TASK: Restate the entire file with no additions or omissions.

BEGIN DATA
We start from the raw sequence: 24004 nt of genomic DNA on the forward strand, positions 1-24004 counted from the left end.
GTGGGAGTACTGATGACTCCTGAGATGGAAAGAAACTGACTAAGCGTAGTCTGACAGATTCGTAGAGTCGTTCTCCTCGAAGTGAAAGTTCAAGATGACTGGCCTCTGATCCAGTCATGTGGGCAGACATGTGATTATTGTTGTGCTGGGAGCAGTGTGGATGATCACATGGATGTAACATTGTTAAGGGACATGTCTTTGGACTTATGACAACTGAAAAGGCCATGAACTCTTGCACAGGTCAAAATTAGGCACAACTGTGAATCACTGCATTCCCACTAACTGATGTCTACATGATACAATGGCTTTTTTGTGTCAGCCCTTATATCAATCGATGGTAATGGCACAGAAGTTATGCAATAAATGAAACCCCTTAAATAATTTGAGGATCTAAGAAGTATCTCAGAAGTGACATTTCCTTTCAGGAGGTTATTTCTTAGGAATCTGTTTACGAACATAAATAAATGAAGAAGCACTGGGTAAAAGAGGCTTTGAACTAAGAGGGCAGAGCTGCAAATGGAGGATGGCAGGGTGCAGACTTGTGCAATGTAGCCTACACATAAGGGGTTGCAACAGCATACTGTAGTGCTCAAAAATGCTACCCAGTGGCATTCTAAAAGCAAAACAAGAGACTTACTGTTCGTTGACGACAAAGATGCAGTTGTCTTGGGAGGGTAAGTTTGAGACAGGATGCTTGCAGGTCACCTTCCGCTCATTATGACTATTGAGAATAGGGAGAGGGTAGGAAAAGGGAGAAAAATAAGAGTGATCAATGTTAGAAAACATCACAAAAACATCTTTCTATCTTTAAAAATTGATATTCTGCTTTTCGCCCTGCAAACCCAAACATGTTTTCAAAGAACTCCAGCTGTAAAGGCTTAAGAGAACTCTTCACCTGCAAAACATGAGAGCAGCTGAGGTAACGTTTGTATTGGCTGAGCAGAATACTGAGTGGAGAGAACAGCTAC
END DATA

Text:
We start from the raw sequence: 24004 nt of genomic DNA on the forward strand, positions 1-24004 counted from the left end.
GTGGGAGTACTGATGACTCCTGAGATGGAAAGAAACTGACTAAGCGTAGTCTGACAGATTCGTAGAGTCGTTCTCCTCGAAGTGAAAGTTCAAGATGACTGGCCTCTGATCCAGTCATGTGGGCAGACATGTGATTATTGTTGTGCTGGGAGCAGTGTGGATGATCACATGGATGTAACATTGTTAAGGGACATGTCTTTGGACTTATGACAACTGAAAAGGCCATGAACTCTTGCACAGGTCAAAATTAGGCACAACTGTGAATCACTGCATTCCCACTAACTGATGTCTACATGATACAATGGCTTTTTTGTGTCAGCCCTTATATCAATCGATGGTAATGGCACAGAAGTTATGCAATAAATGAAACCCCTTAAATAATTTGAGGATCTAAGAAGTATCTCAGAAGTGACATTTCCTTTCAGGAGGTTATTTCTTAGGAATCTGTTTACGAACATAAATAAATGAAGAAGCACTGGGTAAAAGAGGCTTTGAACTAAGAGGGCAGAGCTGCAAATGGAGGATGGCAGGGTGCAGACTTGTGCAATGTAGCCTACACATAAGGGGTTGCAACAGCATACTGTAGTGCTCAAAAATGCTACCCAGTGGCATTCTAAAAGCAAAACAAGAGACTTACTGTTCGTTGACGACAAAGATGCAGTTGTCTTGGGAGGGTAAGTTTGAGACAGGATGCTTGCAGGTCACCTTCCGCTCATTATGACTATTGAGAATAGGGAGAGGGTAGGAAAAGGGAGAAAAATAAGAGTGATCAATGTTAGAAAACATCACAAAAACATCTTTCTATCTTTAAAAATTGATATTCTGCTTTTCGCCCTGCAAACCCAAACATGTTTTCAAAGAACTCCAGCTGTAAAGGCTTAAGAGAACTCTTCACCTGCAAAACATGAGAGCAGCTGAGGTAACGTTTGTATTGGCTGAGCAGAATACTGAGTGGAGAGAACAGCTAC